Chinese Nationalist Party (KMT) Legislator Johnny Chiang (江啟臣) and former KMT vice chairman Hau Lung-bin (郝龍斌) yesterday presented their platforms as candidates in the party’s chairperson by-election to be held on March 7.
Speaking before the presentations began at KMT headquarters in Taipei, KMT Acting Chairman Lin Rong-te (林榮德) called the by-election “the most important step in the party’s push for reform.”
“No matter which of the two of us serves as the chairman of the KMT, we will face difficult reforms,” Chiang said. “The KMT has reached an important moment when reform cannot be avoided.”
Photo: Tu Chien-jung, Taipei Times
Chiang said the party’s defeats in the 2016 and this year’s elections showed that it needs to “redesign and adjust” aspects such as its core values, policies and its nomination process.
Among the proposals he has made are the creation of an 11-member decisionmaking group within the party that would “respond quickly to public opinion”; better use of online tools to communicate with the public; and a digitization of the services the party provides to its members.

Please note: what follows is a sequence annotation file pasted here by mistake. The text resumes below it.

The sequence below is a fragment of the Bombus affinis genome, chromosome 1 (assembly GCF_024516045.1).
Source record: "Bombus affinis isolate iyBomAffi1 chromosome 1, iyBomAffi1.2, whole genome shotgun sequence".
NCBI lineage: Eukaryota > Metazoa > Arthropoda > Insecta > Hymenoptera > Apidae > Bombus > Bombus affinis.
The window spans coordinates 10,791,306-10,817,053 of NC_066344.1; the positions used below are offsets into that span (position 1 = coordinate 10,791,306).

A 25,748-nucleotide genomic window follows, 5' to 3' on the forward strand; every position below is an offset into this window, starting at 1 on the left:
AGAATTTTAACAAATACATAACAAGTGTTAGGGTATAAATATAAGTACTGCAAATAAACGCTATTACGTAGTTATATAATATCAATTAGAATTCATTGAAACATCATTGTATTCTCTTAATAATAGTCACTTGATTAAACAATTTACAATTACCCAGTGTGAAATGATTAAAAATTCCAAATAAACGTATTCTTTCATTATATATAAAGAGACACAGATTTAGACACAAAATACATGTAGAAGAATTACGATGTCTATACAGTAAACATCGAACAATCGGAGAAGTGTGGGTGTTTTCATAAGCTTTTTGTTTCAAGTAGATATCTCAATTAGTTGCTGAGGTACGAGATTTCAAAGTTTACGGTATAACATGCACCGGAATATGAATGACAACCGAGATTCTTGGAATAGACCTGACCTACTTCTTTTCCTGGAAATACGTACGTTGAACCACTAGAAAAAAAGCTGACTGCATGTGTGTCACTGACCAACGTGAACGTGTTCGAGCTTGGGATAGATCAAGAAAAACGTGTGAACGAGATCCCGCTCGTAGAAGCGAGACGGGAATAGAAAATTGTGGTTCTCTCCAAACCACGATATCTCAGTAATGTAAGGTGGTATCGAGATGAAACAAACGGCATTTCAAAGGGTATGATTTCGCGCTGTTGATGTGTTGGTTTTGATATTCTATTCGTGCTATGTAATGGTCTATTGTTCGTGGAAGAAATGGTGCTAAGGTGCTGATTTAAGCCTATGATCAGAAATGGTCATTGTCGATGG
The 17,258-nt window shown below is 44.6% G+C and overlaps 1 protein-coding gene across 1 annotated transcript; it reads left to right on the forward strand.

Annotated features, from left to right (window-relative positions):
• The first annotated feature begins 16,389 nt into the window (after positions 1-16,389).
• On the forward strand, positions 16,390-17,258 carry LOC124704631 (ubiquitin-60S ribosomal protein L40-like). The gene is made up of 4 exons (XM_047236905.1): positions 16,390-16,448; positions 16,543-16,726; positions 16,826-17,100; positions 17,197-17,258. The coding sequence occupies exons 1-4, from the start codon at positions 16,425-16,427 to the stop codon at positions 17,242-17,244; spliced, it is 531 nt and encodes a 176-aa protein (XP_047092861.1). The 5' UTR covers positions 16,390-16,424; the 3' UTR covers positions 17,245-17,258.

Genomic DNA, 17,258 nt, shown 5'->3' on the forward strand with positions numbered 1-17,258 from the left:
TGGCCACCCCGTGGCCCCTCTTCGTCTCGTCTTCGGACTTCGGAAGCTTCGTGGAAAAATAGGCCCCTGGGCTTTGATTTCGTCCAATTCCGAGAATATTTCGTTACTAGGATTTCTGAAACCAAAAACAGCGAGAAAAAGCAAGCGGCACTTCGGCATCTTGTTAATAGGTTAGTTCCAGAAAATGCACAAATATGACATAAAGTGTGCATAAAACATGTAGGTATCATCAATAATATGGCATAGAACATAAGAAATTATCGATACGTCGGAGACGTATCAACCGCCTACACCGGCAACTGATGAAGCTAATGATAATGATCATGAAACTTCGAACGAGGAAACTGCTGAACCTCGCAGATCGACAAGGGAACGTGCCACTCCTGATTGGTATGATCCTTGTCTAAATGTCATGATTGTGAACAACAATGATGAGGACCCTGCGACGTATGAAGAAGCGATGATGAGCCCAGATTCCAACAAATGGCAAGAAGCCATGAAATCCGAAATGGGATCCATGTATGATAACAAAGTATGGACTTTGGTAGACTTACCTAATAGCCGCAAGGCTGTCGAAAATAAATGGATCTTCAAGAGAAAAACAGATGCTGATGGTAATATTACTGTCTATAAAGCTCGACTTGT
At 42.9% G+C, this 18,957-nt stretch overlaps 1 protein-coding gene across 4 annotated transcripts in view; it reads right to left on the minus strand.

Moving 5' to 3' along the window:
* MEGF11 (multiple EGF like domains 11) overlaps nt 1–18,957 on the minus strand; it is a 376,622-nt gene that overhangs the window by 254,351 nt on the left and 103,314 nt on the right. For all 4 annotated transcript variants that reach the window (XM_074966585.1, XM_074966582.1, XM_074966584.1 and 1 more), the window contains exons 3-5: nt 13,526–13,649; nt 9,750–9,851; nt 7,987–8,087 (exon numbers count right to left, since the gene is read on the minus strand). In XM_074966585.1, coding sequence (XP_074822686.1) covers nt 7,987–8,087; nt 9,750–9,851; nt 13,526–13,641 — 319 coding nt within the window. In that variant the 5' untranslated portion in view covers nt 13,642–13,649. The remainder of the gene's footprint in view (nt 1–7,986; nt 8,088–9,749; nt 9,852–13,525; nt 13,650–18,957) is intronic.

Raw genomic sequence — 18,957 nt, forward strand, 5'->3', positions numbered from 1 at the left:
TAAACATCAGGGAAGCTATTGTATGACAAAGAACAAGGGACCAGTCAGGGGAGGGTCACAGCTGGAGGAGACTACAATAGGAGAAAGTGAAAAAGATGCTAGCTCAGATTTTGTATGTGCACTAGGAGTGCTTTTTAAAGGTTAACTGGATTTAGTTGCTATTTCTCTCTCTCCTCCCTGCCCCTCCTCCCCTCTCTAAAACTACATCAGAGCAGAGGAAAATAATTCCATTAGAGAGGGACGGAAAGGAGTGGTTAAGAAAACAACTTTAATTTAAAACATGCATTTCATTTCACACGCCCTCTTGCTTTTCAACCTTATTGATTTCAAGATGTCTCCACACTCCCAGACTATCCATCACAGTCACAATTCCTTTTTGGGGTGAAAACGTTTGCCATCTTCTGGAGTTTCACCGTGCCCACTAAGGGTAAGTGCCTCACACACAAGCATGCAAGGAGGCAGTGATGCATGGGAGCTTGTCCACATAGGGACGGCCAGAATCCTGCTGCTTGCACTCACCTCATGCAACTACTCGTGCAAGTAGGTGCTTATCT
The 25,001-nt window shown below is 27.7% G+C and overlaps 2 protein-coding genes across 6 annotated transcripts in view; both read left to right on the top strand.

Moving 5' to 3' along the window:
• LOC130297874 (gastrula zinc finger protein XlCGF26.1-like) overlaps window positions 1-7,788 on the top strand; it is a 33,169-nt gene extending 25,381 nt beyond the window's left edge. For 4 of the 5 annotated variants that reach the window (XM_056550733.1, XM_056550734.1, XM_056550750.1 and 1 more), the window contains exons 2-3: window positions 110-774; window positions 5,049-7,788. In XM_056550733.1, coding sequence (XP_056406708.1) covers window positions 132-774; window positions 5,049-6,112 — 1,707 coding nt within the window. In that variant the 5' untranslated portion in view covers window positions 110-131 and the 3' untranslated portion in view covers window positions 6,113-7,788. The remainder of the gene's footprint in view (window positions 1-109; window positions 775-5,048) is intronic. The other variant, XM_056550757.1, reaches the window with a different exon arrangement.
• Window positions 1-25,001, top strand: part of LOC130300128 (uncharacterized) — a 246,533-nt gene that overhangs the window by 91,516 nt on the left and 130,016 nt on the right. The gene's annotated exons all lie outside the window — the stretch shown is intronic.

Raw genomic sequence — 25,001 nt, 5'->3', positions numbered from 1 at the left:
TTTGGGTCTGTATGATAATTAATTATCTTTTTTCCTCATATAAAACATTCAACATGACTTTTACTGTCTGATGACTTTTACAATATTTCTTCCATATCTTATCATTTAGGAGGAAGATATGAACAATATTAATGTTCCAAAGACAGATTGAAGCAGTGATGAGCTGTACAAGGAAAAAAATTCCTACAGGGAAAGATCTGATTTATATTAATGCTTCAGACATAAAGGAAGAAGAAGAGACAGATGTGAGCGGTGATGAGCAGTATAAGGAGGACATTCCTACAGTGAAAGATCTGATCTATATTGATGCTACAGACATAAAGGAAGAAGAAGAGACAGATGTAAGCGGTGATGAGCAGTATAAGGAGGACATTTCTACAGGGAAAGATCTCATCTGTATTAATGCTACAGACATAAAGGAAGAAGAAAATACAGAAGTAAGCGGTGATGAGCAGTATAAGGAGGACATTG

Chiang also called for a series of discussions on the party’s values and policies, including its policy on cross-strait relations.
Meanwhile, Hau attributed the party’s losses in the Jan. 11 elections to “selfishness” and a “lack of unity.”
President Tsai Ing-wen (蔡英文) and former premier William Lai (賴清德) ran on the same ticket after competing in the Democratic Progressive Party’s (DPP) presidential primary, he said, adding: “This is an example we must learn from.”
“The KMT’s core philosophy is to defend the Republic of China [ROC] and oppose Taiwan’s independence,” Hau said, adding that he would follow that philosophy.
In his speech, Hau also addressed calls for older members of the KMT to hand over the party’s leadership to the younger generation, saying that a person’s attitude, ability and experience — rather than age — determine whether they are competent.
During the question-and-answer portion of the presentations, reporters asked Chiang whether he plans to run in the 2022 local elections or the 2024 national elections.
Chiang said that his focus at the moment is on serving the public in his capacity as a lawmaker and leading the KMT’s reform if he is elected next month.
If elected, his term as chairman would end on May 20 next year, he said, adding: “After 2021, I do not know whether I will have an opportunity to perform other duties.”
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